Tips for Surviving China’s Winter Indoors (Part I)

Each year, we huddle in the cold with only a hot yam cooked in a diesel fumes to keep us warm, and then we scurry inside to hibernate for the rest of winter. In these next two posts we’ll tell you how you can improve your indoor air and water quality this winter so when warmer weather rolls around again you’re ready to go with a spring in your step.

Photo by Flickr user TofflerAnn

Feeling Cold?

1. If the air is too dry, use indoor plants to add humidity for comfort. The ideal humidity level indoors is between 35-60%.  Low humidity (frequent in the winter) may cause discomfort and dry skin, so plants with high transpiration rates like peace lilies, golden pothos, and English ivy add moisture to the air while creating fresh air.  Be careful not to allow air to get too moist because above 60%, dust mites, pests, and mold can flourish.

2. Avoid condensation and wetness. During the winter, the temperature difference between the outside and inside air leads to condensation forming.  In the same way that your eyeglasses will fog up when you come indoors on a cold day, water will form on cold objects such as windows or the concrete walls commonly found in China.  Dampness leads to mold and insect growth.  The best way to avoid this is to reduce indoor air humidity, increase indoor air temperature, increase ventilation with fans where water condenses, and wipe up around window frames.

3. Don’t use a humidifier without cleaning it frequently – If you must use a humidifier, make sure that you clean it frequently with several drops of vinegar or a baking soda solution.  Bacteria and mold can grow in the reservoirs and then are aerosolized and spread into the air where you breathe it in.

4. Don’t take long, hot showers without a chlorine filter – No better way to warm up in winter than with a nice hot shower, right?  The American Journal of Public Health links chlorine and chlorine byproducts to “significant increases in certain types of cancer, asthma and skin irritations…” and determined that “up to two-thirds of the harmful exposure was due to skin absorption and inhalation of chlorine in shower water”.   The higher the heat and length, the greater the vaporization and inhalation.  Although you can take quicker, colder showers, inexpensive shower filters (as little as 400rmb) are a better choice.  Read about shower filtration here or contact us to purchase a top-rated shower filter.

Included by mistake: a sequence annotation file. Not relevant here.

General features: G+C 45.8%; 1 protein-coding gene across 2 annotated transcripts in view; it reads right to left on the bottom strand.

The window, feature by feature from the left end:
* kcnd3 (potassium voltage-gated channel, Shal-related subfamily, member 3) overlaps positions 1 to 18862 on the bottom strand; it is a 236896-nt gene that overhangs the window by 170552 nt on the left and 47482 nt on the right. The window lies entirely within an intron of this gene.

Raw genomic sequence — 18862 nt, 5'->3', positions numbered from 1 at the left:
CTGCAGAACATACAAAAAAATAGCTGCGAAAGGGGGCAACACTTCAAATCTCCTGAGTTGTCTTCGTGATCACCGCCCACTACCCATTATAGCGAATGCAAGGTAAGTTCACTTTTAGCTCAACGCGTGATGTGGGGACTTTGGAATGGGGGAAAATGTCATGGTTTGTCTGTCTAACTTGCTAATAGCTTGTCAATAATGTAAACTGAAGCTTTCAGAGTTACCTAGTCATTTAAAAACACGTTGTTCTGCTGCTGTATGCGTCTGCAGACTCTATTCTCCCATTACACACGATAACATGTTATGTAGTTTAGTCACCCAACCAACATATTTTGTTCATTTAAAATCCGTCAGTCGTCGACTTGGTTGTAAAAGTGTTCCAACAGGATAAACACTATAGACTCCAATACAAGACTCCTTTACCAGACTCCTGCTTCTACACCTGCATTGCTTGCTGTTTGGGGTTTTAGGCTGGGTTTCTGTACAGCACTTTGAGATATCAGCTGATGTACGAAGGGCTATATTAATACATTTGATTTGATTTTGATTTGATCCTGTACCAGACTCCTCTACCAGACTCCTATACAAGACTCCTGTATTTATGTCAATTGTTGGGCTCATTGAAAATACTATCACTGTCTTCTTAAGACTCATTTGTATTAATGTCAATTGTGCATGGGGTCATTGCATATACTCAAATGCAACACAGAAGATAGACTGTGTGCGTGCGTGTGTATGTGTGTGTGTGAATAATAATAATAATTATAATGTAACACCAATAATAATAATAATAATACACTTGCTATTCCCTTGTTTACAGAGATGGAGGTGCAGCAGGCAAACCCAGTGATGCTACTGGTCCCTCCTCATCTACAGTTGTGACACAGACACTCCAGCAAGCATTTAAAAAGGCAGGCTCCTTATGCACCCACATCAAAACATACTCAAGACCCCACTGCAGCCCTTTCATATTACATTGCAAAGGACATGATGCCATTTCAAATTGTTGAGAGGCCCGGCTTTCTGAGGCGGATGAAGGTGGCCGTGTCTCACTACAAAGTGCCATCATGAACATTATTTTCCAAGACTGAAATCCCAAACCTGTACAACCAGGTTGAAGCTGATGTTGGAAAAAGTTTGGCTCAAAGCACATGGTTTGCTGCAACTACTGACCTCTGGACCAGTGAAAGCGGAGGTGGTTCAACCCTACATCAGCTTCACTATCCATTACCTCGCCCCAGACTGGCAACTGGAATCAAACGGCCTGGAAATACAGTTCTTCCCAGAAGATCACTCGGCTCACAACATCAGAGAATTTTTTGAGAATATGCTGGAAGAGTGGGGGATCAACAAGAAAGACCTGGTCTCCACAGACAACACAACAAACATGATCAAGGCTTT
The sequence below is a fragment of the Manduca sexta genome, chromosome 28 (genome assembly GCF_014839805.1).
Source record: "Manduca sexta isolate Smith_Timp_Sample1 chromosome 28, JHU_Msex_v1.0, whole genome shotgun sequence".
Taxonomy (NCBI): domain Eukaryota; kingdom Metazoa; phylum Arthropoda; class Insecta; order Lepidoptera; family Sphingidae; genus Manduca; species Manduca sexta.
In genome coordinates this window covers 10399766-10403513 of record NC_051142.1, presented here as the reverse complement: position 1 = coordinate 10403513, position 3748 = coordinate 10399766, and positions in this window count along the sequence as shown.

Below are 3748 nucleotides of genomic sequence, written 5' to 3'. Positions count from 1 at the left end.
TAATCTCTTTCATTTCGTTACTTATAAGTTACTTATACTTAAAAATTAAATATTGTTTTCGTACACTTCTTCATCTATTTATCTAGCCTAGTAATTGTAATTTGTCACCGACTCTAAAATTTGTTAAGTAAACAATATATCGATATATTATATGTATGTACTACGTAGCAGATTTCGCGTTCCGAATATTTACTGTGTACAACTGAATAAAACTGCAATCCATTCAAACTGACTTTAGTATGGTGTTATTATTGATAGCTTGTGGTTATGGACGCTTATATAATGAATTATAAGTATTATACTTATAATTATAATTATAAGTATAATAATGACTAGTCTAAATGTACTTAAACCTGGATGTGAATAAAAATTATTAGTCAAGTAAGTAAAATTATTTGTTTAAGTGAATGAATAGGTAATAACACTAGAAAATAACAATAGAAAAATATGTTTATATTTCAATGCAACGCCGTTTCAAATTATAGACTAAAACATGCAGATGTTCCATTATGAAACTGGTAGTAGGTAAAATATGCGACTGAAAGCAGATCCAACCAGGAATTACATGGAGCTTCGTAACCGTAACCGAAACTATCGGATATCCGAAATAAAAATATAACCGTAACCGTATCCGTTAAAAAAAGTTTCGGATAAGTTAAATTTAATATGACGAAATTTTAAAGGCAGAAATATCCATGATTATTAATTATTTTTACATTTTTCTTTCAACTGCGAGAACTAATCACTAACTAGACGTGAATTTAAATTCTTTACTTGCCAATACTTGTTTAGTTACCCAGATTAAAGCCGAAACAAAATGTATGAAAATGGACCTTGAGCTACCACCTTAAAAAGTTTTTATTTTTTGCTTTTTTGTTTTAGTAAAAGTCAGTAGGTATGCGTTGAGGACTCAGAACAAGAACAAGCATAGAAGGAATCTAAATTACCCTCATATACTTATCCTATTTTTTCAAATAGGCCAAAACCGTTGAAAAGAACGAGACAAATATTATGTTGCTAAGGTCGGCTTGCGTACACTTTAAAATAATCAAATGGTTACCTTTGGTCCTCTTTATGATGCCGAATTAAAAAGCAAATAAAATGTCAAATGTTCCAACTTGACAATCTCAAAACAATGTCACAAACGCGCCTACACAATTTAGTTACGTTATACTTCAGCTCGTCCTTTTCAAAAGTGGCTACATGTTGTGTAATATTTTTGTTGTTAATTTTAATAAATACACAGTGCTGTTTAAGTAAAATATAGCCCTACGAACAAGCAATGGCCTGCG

5. Add indoor plants to produce clean air and remove toxins –    NASA research has found that certain species of plants excel at removing volatile organic compounds (VOCs) that build up at dangerous levels indoors, especially during the winter, when we keep windows closed.  The plants absorb pollutants such as formaldehyde, benzene, and carbon monoxide, where microbes in their root system convert this into food.  Meanwhile, they improve air quality by producing oxygen and adding humidity for comfort.  Plus, they look and make us feel good!  A recent TED presentation shows how an Indian company improved productivity and reduced energy costs 70% with plants alone. Contact us to get information on how our plant program helps you select the right plants delivered straight to your home.

Cleaner Indoor Air from Green Plants

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Tips for Surviving China’s Winter Indoors (Part I)

  1. Erica says:

    Since UK water is treated with clorine, this kinda made me think…and worry a bit!

    Anyways, for those who are reading, might be interesting to know that Volatile Organic Compounds in Chinese is 挥发性有机化合物 (huī​fā​xìng yǒu​jī​huà​ hé​wù). Interesting for me, at least :D

  2. Louie says:

    If you liked these, another good set of tips on staying happy and healthy this winter can be found at Dr. Richard St. Cyr’s blog: http://www.myhealthbeijing.com/prevention/wellness/my-favorite-wellness-tips-of-2010/

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